By Fred Miller
U of A System Division of Agriculture
FAYETTEVILLE, — Picture this: As you walk to your car after work, you select a meal from a smartphone menu of your favorites and press “send.” By the time you get home, your food is waiting for you in a 3D printer.
Sound like science fiction? Wait … it gets better.
You can give up the guilt over chosing pepperoni pizza three times this week. During your drive home, the 3D food printer has added nanoscale micronutrients customized to your dietary needs. It also added your daily blood pressure and allergy medicines, making your pizza not only good, but good for you.
Reality check — consumer model 3D food printers are not on the shelves just yet. But Ali Ubeyitogullari is pressing toward the day when they will be.
Ubeyitogullari has joined the Arkansas Agricultural Experiment Station, the research arm of the University of Arkansas System Division of Agriculture, as a food engineer. He has research appointments in the departments of food science and biological and agricultural engineering. He also has a teaching appointment in the Dale Bumpers College of Agricultural, Food and Life Sciences at the University of Arkansas.
“We’re very excited that Dr. Ubeyitogullari has joined our research and teaching faculty,” said Jeyam Subbiah, food science department head. “He employs green technology, nanotechnology and 3D printing to improve healthy and sustainable food production.
“His work cuts across disciplines, employing food engineering and a strong background in food chemistry with an application in human nutrition,” Subbiah said. “And it promotes multi-departmental collaboration between food science and biological and agricultural engineering.”
“Dr. Subbiah and I have a goal to build a core of excellence in food engineering in the Division of Agriculture and the University of Arkansas,” said Lalit Verma, biological and agricultural engineering department head.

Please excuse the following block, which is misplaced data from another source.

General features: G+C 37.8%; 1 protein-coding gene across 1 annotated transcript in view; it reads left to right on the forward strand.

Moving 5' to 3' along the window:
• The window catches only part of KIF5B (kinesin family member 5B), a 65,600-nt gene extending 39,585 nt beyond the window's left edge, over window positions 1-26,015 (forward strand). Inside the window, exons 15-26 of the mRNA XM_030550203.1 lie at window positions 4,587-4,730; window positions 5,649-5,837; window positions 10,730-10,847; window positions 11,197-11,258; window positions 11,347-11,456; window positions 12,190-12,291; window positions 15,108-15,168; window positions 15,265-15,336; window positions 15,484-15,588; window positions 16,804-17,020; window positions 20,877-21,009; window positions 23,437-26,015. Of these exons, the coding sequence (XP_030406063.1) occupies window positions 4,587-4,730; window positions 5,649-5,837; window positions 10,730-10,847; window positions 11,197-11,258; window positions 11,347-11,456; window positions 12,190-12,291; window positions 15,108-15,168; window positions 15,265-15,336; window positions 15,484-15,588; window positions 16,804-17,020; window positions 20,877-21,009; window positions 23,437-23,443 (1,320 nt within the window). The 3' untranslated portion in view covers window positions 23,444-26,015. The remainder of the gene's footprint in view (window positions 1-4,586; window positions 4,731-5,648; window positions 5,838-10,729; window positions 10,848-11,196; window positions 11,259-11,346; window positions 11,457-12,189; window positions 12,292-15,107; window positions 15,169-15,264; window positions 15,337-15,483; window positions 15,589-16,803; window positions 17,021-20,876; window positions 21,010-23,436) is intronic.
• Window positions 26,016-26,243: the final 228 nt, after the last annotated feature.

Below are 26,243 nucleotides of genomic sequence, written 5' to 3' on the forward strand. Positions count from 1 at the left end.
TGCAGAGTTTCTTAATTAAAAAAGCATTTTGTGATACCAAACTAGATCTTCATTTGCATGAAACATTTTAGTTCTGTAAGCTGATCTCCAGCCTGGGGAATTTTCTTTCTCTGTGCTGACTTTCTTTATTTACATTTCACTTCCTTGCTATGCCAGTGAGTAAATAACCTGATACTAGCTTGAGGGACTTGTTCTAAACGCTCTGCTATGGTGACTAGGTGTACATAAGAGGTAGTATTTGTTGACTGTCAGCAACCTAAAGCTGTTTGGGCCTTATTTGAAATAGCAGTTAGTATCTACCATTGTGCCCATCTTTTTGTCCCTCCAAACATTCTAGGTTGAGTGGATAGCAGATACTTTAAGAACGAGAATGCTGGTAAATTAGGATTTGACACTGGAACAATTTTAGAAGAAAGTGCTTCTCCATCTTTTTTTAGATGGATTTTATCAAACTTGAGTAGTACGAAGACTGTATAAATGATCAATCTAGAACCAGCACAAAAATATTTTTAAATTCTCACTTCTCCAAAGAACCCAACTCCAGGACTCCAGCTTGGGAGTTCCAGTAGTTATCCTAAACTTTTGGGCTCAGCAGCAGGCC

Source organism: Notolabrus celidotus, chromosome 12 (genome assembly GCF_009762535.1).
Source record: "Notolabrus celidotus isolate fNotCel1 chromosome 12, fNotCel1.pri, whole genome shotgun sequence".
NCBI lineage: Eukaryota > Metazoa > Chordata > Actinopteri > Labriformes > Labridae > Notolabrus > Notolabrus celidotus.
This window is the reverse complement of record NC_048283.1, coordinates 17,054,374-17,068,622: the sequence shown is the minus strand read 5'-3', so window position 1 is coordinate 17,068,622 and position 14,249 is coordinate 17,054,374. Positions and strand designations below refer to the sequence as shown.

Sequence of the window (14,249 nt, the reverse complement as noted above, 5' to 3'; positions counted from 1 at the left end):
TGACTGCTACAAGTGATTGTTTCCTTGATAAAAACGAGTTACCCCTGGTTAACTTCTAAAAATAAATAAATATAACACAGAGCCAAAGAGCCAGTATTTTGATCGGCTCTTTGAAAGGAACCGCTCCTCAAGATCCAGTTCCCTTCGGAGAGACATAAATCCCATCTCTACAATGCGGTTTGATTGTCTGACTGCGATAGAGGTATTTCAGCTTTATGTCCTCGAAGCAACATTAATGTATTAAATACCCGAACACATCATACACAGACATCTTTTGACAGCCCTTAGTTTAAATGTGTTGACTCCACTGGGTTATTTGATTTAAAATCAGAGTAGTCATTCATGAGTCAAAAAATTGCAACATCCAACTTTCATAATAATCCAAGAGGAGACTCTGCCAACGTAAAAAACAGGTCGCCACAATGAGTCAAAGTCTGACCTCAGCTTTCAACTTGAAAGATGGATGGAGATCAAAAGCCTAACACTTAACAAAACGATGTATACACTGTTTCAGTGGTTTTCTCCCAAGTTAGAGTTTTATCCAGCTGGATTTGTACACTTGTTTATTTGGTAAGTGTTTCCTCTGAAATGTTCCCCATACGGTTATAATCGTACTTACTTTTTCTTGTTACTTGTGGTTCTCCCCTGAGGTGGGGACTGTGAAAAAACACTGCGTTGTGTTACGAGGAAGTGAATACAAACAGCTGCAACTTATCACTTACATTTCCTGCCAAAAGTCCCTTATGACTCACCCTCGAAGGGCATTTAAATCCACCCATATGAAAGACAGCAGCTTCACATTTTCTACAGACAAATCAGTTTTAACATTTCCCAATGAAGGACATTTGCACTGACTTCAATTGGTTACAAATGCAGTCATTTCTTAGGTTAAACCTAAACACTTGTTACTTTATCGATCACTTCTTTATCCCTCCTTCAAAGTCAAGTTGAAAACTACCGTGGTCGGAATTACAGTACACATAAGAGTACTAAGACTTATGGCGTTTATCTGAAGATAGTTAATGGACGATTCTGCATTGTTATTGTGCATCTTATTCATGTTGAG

“Dr. Ali Ubeyitogullari is a great addition to the research capabilities in the Arkansas Agricultural Experiment Station in the food engineering specialty,” Verma said. “His joint appointment with our department complements our food engineering expertise to serve the needs of the state and nation.”
A native of Turkey, Ubeyitogullari earned his bachelor’s and master’s degrees in food engineering from Middle East Technical University, and his doctorate in food science and technology from the University of Nebraska-Lincoln.
Ubeyitogullari then served post-doctoral appointments at the University of Nebraska-Lincoln in lipid chemistry and processing, and at Cornell University in Ithaca, New York, in novel food processes and engineering. He joined the Division of Agriculture and Bumpers College in September 2020 as an assistant professor.
Ubeyitogullari said he is assembling his lab at the intersection of food engineering and human health. To accomplish this, he is focusing on two parallel projects. First, he is applying supercritical carbon dioxide technology — a novel green technology — to improve the bioavailability of micronutrients in human foods.
Micronutrients include many elements, like iron, and vitamins, including vitamins A and D, that are essential for human growth and health. Ubeyitogullari said the physical structures of these substances make them difficult for the body to absorb. As a result, many important nutrients in human foods are wasted. Vitamin supplements are among the least bioactive forms of micronutrients, Ubeyitogullari said. “People spend a lot of money buying vitamins, and most of their nutrition value is flushed away,” he said.